I’m a retired licensed professional civil engineer and a former member of the Marco Waterways Advisory Committee, as well as someone with a keen interest in Marco’s water quality. I support any practical measures which may protect and hopefully improve Marco’s water quality. Accordingly, I took an interest in the stormwater plan within the proposed Park Plan for Veteran’s Park. For the most part, I admire the design of the overall plan and various amenities which include a bandshell, restrooms, parking, pathways and open space, and subject to final FDEP approval, a stormwater treatment system that will meet the State regulations, as is required for any significant development.
But inasmuch as Marco is now dealing with an impaired water status, and although the stormwater plan will satisfy FDEP’s minimum requirements, I believe the City should ensure the Park Plan goes beyond being a least common denominator. It should produce an outcome with which the City and residents can be proud of in other respects. Current planning falls far short from being environmentally conscious. I recall each of our Freshman Councilors campaigned as caring about Marco’s water quality, and trust most of its seasoned members feel the same.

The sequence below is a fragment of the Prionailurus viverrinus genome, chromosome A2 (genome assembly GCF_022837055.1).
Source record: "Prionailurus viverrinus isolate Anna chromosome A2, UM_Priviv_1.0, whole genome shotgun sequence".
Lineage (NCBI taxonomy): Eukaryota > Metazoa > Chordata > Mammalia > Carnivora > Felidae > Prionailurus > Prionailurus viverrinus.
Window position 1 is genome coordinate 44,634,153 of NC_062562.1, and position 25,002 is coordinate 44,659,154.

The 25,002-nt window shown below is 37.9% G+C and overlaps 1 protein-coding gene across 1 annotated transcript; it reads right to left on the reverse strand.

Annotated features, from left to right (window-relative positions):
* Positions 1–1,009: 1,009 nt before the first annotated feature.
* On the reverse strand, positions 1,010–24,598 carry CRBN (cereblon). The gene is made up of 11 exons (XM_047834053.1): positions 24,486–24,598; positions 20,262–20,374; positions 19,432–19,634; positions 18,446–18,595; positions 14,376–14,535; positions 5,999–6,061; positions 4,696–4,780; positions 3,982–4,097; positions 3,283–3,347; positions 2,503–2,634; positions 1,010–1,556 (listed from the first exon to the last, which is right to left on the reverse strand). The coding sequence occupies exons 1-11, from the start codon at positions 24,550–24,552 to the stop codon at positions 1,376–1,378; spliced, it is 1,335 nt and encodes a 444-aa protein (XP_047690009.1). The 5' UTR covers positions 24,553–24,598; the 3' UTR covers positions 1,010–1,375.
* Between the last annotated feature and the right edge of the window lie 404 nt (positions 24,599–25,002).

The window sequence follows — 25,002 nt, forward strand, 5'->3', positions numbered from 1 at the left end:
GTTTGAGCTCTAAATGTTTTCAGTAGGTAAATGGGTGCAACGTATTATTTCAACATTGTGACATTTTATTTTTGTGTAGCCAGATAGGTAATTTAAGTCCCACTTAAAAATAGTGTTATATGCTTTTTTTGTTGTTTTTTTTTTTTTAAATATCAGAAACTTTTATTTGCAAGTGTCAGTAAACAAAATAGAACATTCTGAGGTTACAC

As such, I feel the Park Plan is an excellent opportunity for the City to showcase practical stormwater treatment practices. Residents can actually get to see, appreciate and at some point, incorporate such practices into their own properties for both single-family and condominium living. For example: (I) use pervious paver blocks instead of asphalt paving for new parking, (II) use the same substitution for the new cement concrete walkways, (III) provide Rain Garden planters instead of traditional landscaping beds, (IV) eliminate drainage pipes and drain inlets at the same time, and finally (V) constructing Bio-Filter islands instead of typical tree islands in the parking area like Naples and other communities have been doing.
I also believe that if so directed, the firm designing the Park Plan for the City (i.e. the Marco residents and taxpayers) can easily incorporate environmentally friendly practices like these into its design at minimal, if any additional cost. After spending what I was told was $10 million for the land acquisition cost 15 years ago, the cost of two Master Planning efforts and the current $8.8 million estimate for the proposed plan, I hate to see the City being “Penny Wise and Pound Foolish.” This is an opportunity to promote a “Blue Marco” vibe and to set an example to excite other communities as to what is possible in 2021. It’s an opportunity that should not be missed, for if it is, I see nothing else on the horizon.
Bob Roth, PE